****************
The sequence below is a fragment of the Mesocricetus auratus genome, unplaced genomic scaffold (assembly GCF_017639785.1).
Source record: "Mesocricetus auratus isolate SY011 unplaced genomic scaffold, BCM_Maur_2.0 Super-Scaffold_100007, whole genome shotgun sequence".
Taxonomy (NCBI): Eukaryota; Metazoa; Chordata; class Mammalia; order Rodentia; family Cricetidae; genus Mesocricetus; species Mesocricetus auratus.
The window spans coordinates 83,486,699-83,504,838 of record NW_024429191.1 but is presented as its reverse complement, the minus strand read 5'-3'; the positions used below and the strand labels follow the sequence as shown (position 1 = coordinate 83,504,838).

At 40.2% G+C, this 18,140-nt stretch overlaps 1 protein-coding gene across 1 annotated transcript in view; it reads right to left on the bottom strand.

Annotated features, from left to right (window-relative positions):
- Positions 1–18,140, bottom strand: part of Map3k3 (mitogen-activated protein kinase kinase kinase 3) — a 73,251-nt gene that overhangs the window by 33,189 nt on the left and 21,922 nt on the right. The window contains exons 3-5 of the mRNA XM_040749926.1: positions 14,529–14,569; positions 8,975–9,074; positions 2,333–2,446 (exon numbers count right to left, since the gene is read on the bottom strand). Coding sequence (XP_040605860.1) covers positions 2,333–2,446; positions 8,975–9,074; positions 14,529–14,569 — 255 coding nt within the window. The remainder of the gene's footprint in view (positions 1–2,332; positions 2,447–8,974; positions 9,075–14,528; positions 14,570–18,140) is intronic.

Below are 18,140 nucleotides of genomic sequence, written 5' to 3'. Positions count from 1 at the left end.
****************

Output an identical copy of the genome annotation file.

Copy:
The sequence below is a fragment of the Mesocricetus auratus genome, unplaced genomic scaffold (assembly GCF_017639785.1).
Source record: "Mesocricetus auratus isolate SY011 unplaced genomic scaffold, BCM_Maur_2.0 Super-Scaffold_100007, whole genome shotgun sequence".
Taxonomy (NCBI): Eukaryota; Metazoa; Chordata; class Mammalia; order Rodentia; family Cricetidae; genus Mesocricetus; species Mesocricetus auratus.
The window spans coordinates 83,486,699-83,504,838 of record NW_024429191.1 but is presented as its reverse complement, the minus strand read 5'-3'; the positions used below and the strand labels follow the sequence as shown (position 1 = coordinate 83,504,838).

At 40.2% G+C, this 18,140-nt stretch overlaps 1 protein-coding gene across 1 annotated transcript in view; it reads right to left on the bottom strand.

Annotated features, from left to right (window-relative positions):
- Positions 1–18,140, bottom strand: part of Map3k3 (mitogen-activated protein kinase kinase kinase 3) — a 73,251-nt gene that overhangs the window by 33,189 nt on the left and 21,922 nt on the right. The window contains exons 3-5 of the mRNA XM_040749926.1: positions 14,529–14,569; positions 8,975–9,074; positions 2,333–2,446 (exon numbers count right to left, since the gene is read on the bottom strand). Coding sequence (XP_040605860.1) covers positions 2,333–2,446; positions 8,975–9,074; positions 14,529–14,569 — 255 coding nt within the window. The remainder of the gene's footprint in view (positions 1–2,332; positions 2,447–8,974; positions 9,075–14,528; positions 14,570–18,140) is intronic.

Below are 18,140 nucleotides of genomic sequence, written 5' to 3'. Positions count from 1 at the left end.